These virtual learning centres will allow remedial teaching of students and teachers in a centralised manner through organised seminars and special input workshops. The main objective of this initiative is to see an increasing number of students successfully pass in high schools and to encourage more teachers to integrate e- learning contents and modules in everyday teaching. Tata Trusts’ technology partners will ensure equitable access to state resources.

In keeping with the benefits obtained from advancing technology Tata Trusts has endeavoured to integrate its use in a number of projects. The ability to monitor, identify and react real-time is a feature best suited to healthcare.

Remote locations and a lack of available equipment, is often a challenge when offering ECG monitoring facilities to patients in Public Healthcare Centres (PHCs). The Trusts through a health initiative outlined under the MoU signed a year ago are working towards bridging this divide by introducing Sanket, a small easy-to-use portable ECG recording device in 39 PHCs across the state, thereby covering all the PHCs in the three districts of Dhalai, Khowai and Sipahijala. Through cutting edge technology, this device aims at providing affordable and timely cardiac care to even remote communities. Training will also be provided to health workers in usage, cardiac emergency care and effective primary level health planning.

By combining technology, operations and processes, Tata Trusts is bringing integrated Emergency Medical Services (EMS) to Tripura to ensure swift life-saving response to emergencies. Through this, Tata Trusts is working to strengthen existing pre-hospital care and life-saving skills among healthcare personnel; bolstering trauma care facilities; and using technology to improve coordination between EMS and various Govt. departments.

Under the Memorandum of Understanding (MoU) signed between Tata Trusts and the Government of Tripura in July 2015, Tata Trusts has been working to augment, strengthen and supplement systems across livelihood, education, health and nutrition in the state. Tata Trusts has been assisting the State Government in building capacities of various sectors through on ground implementation of projects such as Internet Saathi, livelihood through fisheries and dairy as well as skill building efforts for increased employment opportunities for the states youth.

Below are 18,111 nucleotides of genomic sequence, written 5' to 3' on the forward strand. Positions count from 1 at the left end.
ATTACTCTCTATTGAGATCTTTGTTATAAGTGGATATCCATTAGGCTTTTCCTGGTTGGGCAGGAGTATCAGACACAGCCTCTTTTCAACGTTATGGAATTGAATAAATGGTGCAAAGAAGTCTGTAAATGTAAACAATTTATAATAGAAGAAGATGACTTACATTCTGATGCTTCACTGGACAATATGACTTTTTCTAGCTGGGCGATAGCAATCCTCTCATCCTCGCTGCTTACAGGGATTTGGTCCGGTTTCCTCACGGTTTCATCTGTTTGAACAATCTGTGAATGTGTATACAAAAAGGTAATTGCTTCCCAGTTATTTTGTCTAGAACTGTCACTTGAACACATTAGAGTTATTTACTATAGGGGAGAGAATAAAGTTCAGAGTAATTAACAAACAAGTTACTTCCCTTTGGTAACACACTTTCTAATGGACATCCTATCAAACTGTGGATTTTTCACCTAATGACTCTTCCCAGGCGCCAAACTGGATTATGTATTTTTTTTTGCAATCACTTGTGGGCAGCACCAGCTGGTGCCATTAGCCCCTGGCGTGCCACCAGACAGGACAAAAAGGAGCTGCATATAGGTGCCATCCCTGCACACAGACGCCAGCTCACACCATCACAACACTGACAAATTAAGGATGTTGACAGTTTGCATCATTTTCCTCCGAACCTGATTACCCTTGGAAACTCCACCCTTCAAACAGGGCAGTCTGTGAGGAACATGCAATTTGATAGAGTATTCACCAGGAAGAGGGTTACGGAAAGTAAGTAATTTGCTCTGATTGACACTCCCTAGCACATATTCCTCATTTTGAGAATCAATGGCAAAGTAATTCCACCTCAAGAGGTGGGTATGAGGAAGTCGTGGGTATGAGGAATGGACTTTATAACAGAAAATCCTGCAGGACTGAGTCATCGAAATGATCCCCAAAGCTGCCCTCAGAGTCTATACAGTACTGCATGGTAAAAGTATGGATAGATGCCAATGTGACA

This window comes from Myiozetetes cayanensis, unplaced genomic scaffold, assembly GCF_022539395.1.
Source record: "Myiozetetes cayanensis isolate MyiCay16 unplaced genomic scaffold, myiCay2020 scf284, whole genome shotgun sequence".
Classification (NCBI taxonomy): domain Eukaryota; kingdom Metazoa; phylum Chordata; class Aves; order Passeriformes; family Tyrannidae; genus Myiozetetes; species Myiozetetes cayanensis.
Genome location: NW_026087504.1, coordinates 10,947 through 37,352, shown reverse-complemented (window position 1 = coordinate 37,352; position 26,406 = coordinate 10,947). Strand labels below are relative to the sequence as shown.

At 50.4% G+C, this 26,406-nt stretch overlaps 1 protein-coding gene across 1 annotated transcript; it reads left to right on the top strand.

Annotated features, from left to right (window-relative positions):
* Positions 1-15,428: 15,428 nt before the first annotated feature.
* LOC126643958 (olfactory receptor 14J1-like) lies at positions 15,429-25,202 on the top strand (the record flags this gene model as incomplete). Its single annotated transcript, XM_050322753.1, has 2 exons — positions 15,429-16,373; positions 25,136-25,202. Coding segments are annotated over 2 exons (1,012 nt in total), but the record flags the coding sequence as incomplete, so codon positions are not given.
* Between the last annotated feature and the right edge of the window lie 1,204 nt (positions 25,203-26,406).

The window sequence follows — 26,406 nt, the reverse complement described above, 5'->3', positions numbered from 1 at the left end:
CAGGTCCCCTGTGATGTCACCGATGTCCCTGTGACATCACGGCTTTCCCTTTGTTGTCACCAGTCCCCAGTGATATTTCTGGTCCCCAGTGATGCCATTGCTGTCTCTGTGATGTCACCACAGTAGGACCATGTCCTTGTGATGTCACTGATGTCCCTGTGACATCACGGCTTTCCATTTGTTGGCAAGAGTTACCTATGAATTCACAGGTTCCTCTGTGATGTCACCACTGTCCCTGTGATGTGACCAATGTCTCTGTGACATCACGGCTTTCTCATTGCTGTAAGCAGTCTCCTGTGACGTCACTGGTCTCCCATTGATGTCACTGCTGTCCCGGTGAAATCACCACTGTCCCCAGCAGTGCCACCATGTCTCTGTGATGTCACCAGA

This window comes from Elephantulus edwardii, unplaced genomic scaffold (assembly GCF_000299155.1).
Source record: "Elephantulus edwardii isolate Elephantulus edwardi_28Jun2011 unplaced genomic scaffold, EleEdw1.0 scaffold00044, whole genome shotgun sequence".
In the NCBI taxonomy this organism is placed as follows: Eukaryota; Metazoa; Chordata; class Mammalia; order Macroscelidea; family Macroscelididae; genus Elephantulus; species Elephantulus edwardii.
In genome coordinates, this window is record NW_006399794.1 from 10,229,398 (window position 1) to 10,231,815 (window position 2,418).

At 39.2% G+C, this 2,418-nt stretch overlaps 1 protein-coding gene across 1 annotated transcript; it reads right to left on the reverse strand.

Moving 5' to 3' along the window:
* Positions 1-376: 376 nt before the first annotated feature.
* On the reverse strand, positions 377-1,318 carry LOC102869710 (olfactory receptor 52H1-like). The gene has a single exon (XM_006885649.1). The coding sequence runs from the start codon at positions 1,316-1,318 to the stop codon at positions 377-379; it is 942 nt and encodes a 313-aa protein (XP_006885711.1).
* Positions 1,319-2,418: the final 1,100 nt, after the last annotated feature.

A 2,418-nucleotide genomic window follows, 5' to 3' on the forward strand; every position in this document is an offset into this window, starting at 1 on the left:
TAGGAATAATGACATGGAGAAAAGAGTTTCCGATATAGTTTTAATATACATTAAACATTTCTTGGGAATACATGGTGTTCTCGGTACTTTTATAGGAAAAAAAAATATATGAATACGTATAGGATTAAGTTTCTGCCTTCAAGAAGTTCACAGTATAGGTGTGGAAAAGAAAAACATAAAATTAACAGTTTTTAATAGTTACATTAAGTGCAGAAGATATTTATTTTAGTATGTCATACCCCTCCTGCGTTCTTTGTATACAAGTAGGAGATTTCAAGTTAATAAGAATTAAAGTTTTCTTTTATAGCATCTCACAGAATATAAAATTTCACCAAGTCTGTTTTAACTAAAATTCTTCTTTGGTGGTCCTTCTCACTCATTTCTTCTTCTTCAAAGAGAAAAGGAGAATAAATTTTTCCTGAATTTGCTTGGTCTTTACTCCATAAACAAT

About Tata Trusts
Tata Trusts is amongst India’s oldest, non-sectarian philanthropic organisations that work in several areas of community development. Since its inception, Tata Trusts has played a pioneering role in transforming traditional ideas of philanthropy to make impactful sustainable change in the lives of the communities served. Through direct implementation, co-partnership strategies and grant making, the Trusts support and drive innovation in the areas of education; healthcare and nutrition; rural livelihoods; natural resources management; enhancing civil society and governance and media, arts, crafts and culture. Tata Trusts continue to be guided by the principles of its Founder, Jamsetji Tata and through his vision of proactive philanthropy, the Trusts catalyse societal development while ensuring that initiatives and interventions have a contemporary relevance to the nation. For more information please visit http://tatatrusts.org/

Elets Healthcare Award, Rajashtan

Elets Healthcare Award, Rajashtan

Villgro Award

Villgro award

“Sanket is a credit card-sized heart monitor, which acts like a portable ECG machine, making it possible to monitor the heart condition, making it as simple as monitoring the body temperature. The high-tech 3-lead ECG recorder connects to a smartphone wirelessly, and displays and records ECG graphs on a smartphone. The ECG report can be shared instantly with a doctor via e-mail, Bluetooth – or even via WhatsApp! The affordable device marks a dramatic shift in the way we approach cardiac care – doing away with expensive ECG machines, distant hospitals or laboratories, and skilled technicians. Sanket is all set to bring about a revolution in cardiac care and disrupt this space.”

Source: http://award.ilcindia.org/winner-2015.aspx